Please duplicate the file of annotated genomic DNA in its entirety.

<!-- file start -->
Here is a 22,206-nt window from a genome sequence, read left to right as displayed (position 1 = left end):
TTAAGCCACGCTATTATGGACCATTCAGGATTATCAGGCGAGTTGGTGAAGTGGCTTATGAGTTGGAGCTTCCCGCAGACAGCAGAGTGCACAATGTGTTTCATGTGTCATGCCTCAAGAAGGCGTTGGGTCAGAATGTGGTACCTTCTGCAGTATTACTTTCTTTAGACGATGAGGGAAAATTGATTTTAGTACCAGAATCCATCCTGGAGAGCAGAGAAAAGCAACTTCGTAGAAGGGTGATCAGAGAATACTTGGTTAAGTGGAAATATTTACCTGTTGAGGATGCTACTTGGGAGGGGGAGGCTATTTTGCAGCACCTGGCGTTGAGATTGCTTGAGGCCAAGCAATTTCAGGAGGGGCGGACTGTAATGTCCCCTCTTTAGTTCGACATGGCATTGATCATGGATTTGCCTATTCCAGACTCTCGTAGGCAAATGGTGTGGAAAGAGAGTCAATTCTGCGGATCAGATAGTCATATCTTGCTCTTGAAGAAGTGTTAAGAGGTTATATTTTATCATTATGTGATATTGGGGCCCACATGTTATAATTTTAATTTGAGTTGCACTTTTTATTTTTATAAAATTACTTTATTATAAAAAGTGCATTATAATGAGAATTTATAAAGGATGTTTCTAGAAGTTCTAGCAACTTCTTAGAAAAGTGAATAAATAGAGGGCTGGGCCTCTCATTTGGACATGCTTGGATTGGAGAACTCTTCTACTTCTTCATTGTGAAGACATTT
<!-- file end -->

Here is a 22,206-nt window from a genome sequence, read left to right as displayed (position 1 = left end):
TTAAGCCACGCTATTATGGACCATTCAGGATTATCAGGCGAGTTGGTGAAGTGGCTTATGAGTTGGAGCTTCCCGCAGACAGCAGAGTGCACAATGTGTTTCATGTGTCATGCCTCAAGAAGGCGTTGGGTCAGAATGTGGTACCTTCTGCAGTATTACTTTCTTTAGACGATGAGGGAAAATTGATTTTAGTACCAGAATCCATCCTGGAGAGCAGAGAAAAGCAACTTCGTAGAAGGGTGATCAGAGAATACTTGGTTAAGTGGAAATATTTACCTGTTGAGGATGCTACTTGGGAGGGGGAGGCTATTTTGCAGCACCTGGCGTTGAGATTGCTTGAGGCCAAGCAATTTCAGGAGGGGCGGACTGTAATGTCCCCTCTTTAGTTCGACATGGCATTGATCATGGATTTGCCTATTCCAGACTCTCGTAGGCAAATGGTGTGGAAAGAGAGTCAATTCTGCGGATCAGATAGTCATATCTTGCTCTTGAAGAAGTGTTAAGAGGTTATATTTTATCATTATGTGATATTGGGGCCCACATGTTATAATTTTAATTTGAGTTGCACTTTTTATTTTTATAAAATTACTTTATTATAAAAAGTGCATTATAATGAGAATTTATAAAGGATGTTTCTAGAAGTTCTAGCAACTTCTTAGAAAAGTGAATAAATAGAGGGCTGGGCCTCTCATTTGGACATGCTTGGATTGGAGAACTCTTCTACTTCTTCATTGTGAAGACATTT